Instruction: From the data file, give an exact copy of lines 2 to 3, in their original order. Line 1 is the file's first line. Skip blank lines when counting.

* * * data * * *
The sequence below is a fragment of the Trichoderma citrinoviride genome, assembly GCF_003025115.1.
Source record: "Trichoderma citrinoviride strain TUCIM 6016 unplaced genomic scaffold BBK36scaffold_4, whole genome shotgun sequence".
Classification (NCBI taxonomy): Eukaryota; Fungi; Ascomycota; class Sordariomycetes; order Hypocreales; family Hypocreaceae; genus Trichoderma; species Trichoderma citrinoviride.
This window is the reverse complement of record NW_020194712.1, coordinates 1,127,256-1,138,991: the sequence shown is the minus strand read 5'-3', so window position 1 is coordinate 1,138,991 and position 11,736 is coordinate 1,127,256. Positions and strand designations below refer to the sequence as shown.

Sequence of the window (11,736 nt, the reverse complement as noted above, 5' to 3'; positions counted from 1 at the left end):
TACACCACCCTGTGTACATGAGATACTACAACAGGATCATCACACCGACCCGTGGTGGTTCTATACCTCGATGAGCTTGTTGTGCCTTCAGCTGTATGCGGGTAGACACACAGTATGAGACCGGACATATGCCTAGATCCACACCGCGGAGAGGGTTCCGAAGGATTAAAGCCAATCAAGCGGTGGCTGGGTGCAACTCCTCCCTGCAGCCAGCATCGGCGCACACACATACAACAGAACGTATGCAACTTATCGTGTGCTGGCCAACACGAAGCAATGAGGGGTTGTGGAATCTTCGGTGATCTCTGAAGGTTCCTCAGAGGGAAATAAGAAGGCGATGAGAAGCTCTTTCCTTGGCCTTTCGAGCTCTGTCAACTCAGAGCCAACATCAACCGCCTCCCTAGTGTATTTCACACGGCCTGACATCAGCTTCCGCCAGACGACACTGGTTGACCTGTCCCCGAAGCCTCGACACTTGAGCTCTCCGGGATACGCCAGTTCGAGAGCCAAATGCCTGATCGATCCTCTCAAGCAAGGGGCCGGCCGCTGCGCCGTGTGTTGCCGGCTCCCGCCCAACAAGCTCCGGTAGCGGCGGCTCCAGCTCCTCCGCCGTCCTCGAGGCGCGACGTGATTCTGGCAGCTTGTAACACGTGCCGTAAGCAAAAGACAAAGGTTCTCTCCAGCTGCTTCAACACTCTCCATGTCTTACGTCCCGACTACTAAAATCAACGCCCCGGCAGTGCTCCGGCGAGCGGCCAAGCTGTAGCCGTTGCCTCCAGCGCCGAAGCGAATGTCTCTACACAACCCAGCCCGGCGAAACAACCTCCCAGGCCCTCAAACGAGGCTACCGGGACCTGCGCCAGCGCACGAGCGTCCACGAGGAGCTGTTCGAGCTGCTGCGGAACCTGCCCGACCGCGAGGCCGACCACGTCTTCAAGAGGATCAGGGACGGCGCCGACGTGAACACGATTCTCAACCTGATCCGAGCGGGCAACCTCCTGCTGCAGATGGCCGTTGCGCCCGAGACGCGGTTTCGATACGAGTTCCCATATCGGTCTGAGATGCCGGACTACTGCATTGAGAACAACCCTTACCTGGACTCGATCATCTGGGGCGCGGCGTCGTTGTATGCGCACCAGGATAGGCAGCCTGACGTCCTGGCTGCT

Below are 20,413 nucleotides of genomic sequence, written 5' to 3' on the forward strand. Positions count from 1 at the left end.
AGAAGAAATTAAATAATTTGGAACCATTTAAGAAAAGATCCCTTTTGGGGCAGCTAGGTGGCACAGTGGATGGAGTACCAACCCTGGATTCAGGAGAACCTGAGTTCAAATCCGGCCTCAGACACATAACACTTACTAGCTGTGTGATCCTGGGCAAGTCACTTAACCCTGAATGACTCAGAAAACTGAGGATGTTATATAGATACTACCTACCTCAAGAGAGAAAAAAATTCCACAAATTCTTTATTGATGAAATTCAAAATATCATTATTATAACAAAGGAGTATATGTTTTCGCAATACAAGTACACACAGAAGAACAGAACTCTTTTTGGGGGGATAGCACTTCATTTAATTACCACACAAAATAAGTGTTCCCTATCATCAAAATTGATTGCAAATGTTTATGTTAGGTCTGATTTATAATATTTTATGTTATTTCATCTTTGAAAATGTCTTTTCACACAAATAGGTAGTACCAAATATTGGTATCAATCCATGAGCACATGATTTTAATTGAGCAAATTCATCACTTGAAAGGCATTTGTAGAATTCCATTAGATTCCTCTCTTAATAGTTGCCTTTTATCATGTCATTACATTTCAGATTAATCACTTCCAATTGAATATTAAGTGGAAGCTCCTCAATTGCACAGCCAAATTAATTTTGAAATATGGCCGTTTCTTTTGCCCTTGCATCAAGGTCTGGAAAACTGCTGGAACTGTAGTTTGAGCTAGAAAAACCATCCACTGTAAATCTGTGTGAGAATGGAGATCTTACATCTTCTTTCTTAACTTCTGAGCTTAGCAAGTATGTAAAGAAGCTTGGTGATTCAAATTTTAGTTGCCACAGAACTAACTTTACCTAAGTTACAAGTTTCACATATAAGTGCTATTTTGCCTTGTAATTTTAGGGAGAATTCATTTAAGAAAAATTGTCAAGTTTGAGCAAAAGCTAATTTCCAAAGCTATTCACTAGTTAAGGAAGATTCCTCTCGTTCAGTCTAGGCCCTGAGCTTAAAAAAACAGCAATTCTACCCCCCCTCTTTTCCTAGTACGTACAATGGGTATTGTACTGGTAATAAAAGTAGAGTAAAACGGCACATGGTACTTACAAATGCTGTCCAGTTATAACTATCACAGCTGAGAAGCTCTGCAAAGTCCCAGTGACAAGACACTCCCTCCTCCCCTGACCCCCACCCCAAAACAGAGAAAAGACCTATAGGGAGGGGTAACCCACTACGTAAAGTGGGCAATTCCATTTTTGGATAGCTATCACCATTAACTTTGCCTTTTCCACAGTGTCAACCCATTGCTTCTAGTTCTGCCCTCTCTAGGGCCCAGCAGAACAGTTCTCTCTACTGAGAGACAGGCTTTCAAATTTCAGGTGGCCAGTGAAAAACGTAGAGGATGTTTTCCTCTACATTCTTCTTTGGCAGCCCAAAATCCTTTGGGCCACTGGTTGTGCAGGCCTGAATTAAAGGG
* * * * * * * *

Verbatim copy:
Source record: "Trichoderma citrinoviride strain TUCIM 6016 unplaced genomic scaffold BBK36scaffold_4, whole genome shotgun sequence".
Classification (NCBI taxonomy): Eukaryota; Fungi; Ascomycota; class Sordariomycetes; order Hypocreales; family Hypocreaceae; genus Trichoderma; species Trichoderma citrinoviride.